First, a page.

Did you know that the flowers on grapevines are self-pollinating? So why are there bees in the vineyard?
The flowers on my precious grape vines are self-pollinating: I learned that from Antonio Reyes Blake, who is an engineer/architect and, of all things, a beekeeper…go figure! Antonio is helping with the permits for my new cava (I am building a wine cave in the Valle de Guadalupe!) but I found out in our first meeting that his true passion is bees. We ended up talking about the fascinating world of these busy buzzers — how they safeguard the Queen at all costs. When they move to another location, her ‘ladies in waiting’ surround her to protect her and to clone her in case of her demise. If she makes it safely to the new destination, the others are suffocated. Only one Queen allowed! Upon learning I had bees in the vineyard, living in old wooden crates on the ranch where my wine cave is being constructed, Antonio suggested we visit them to see what was going on with them.
How did the bees come to be there? This rancho in Ensenada‘s wine valleywas purchased eight years ago (not by me but by another party). The original owner came to take away beehives that were on the property. This caused the remaining bees to establish a new residence in our old wooden picking crates. Upon learning that I didn’t need the bees to help me out with my winemaking, it seemed to be the right thing to do to find new homes for these important contributors to the environment. Antonio was ready to help. After first inspection of the crates, Antonio pulled out two ‘bee suits’ and gave one to me. I, bravely I thought, donned the suit and we headed off to the vineyards with a bucket of sponges and scrapers and, of course, the smoker.
The first thing Antonio did was to fill the smoker with pine needles and, after getting a perfumey waft going, he sprayed the smoke into the boxes to get the bees to move into another area of the box (their hive, now). The smoke doesn’t harm them but leads them to believe there is a forest fire. Result? They immediately eat as much honey as they can and then surround the Queen to protect her. When they are sufficiently distracted by the smoke, Antonio gently opens the crates and to my amazement there is an organized bee world happening within the honeycombs — a lot of honey and many, many bees clustered and focused on their job.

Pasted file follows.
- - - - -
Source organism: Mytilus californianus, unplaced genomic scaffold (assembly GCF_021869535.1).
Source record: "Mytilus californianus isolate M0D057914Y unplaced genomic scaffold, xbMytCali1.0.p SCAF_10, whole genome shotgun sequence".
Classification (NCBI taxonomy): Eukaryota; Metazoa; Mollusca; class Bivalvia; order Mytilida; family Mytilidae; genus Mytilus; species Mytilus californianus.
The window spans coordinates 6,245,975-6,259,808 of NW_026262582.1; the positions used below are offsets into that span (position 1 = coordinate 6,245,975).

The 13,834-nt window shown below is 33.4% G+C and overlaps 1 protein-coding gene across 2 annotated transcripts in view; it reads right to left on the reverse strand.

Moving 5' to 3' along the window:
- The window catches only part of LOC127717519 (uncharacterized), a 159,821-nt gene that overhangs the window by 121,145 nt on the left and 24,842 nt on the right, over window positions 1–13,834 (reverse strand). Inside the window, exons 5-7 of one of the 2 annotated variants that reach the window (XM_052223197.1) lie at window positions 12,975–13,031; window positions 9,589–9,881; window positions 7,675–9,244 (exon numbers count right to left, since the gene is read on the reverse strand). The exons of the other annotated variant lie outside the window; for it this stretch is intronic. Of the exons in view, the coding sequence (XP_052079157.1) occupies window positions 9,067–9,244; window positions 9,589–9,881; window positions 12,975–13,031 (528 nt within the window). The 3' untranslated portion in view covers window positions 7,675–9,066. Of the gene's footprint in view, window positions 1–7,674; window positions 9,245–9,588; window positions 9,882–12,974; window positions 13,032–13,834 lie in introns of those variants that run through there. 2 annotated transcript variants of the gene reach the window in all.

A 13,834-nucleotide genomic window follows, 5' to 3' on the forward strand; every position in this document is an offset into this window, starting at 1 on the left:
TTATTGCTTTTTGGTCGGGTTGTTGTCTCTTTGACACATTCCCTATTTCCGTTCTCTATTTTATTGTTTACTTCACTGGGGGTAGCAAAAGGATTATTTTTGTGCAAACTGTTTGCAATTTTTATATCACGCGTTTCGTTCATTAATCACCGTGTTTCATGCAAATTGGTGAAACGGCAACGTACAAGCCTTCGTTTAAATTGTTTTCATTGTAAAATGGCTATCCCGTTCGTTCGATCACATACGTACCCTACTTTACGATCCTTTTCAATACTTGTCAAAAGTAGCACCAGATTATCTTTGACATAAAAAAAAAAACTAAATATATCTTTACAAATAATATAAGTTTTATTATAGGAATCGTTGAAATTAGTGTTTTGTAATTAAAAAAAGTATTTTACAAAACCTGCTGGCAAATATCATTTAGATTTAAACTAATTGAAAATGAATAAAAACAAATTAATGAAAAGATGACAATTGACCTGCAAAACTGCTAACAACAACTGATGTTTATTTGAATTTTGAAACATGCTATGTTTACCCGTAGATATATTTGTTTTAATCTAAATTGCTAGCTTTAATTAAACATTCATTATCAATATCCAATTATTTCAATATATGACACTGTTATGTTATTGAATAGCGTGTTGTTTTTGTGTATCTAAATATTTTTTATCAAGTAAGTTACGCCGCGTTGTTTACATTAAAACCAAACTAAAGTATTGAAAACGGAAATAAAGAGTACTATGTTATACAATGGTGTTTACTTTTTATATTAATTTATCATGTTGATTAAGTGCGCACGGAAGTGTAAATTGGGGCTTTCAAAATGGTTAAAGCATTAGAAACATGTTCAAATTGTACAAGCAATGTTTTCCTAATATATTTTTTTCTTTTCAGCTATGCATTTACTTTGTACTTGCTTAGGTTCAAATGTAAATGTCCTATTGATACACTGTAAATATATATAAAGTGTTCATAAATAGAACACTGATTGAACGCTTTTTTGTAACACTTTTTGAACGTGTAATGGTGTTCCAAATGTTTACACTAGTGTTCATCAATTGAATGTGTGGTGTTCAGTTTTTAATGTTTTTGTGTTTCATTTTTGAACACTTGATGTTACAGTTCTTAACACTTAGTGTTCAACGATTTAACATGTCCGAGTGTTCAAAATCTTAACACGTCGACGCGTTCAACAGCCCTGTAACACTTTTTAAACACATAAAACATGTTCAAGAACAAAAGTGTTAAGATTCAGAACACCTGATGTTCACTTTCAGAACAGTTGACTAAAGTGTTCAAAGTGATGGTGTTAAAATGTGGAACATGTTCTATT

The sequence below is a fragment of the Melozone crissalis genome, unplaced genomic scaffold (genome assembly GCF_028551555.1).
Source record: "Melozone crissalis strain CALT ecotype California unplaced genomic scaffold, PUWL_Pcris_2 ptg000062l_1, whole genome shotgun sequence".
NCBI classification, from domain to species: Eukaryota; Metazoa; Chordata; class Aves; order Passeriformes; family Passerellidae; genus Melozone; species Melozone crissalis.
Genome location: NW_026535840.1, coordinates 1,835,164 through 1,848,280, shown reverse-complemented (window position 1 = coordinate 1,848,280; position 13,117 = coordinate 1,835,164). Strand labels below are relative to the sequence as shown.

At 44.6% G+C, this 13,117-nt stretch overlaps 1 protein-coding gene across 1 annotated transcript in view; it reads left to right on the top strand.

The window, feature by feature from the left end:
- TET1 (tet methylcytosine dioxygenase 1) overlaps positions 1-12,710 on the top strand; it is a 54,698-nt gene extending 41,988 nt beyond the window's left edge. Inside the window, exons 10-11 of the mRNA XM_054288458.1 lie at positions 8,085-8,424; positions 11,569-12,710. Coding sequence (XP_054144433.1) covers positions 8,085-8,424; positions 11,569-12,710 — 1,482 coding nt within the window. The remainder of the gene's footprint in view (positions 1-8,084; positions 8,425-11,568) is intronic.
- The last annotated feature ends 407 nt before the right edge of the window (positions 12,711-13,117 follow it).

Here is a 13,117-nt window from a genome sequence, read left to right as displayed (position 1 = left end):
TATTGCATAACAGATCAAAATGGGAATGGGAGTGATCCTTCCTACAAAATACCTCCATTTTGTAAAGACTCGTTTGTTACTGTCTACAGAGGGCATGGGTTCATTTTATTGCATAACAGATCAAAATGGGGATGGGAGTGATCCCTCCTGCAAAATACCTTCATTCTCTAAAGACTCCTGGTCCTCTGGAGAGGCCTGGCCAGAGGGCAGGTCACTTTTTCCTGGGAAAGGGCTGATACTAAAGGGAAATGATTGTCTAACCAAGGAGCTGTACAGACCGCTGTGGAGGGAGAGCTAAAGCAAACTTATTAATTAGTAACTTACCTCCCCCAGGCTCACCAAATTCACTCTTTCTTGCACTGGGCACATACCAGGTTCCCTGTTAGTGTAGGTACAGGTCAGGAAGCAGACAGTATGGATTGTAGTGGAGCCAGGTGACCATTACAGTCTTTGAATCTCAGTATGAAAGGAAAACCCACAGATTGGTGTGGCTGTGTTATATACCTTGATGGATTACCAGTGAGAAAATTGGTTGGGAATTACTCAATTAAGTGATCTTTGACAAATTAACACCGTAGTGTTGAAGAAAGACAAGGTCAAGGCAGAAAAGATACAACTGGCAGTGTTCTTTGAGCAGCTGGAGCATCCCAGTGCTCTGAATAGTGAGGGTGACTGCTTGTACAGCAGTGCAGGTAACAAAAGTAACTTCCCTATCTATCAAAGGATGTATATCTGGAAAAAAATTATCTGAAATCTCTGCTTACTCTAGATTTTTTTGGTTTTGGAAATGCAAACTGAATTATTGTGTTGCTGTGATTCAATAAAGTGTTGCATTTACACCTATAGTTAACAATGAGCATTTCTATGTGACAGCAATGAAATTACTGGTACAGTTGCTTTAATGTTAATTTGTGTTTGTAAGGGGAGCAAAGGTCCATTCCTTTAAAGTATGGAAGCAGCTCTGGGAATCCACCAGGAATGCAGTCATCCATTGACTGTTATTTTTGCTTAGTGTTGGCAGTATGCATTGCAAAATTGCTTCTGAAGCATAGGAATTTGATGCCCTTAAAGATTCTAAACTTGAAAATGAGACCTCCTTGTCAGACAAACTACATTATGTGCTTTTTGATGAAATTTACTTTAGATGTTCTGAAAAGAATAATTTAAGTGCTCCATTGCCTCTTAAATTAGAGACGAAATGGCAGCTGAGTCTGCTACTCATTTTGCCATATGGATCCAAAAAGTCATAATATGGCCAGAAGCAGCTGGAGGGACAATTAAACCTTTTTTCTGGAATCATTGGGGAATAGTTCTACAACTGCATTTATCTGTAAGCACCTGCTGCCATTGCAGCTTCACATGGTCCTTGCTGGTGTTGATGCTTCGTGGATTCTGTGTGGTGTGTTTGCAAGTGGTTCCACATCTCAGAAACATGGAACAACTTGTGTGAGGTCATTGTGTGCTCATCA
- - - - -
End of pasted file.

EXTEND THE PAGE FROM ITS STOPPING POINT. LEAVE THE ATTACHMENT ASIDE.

The honeycombs are gently removed and put into new frames and then inserted into the new house Antonio has constructed. Not only is he an architect of things like cavas, but he engineers bee houses! The honeycombs that contain the bulk of the honey were removed and set aside for me to take home and conquer. That would be the next day’s work (and I had no idea how disastrously messy it would be!), Antonio and I took our crate of honeycombs, removed our bee suits and headed back to the proverbial ranch . I immediately open a bottle of “Solo Tango,” my Zinfandel, and happily toasted to only being stung once.
Here’s to no more bees in the vineyard, but to bees being happy, and to self-pollinating grapevines! And here is to Antonio, as well…he is opening Mundo Abeja (World of Bees) in Ensenada, 646-135-3734, and there you will be able to find everything needed to set up beekeeping, should you so desire. He will also have honey to purchase and there is going to be a beehive behind a glass wall so you can see how they work;l On Sundays, children are invited to come and learn about bees, as well.
No more bees in the vineyard…time to get back to working on my wine!
Jo Ann Knox Martino, the American Woman who is a regular contributor to Baja.com, is a former film producer, now winemaker, living in Baja’s wine country. Stay posted to read her occasional blogs about an American woman-winemaker living in Baja.
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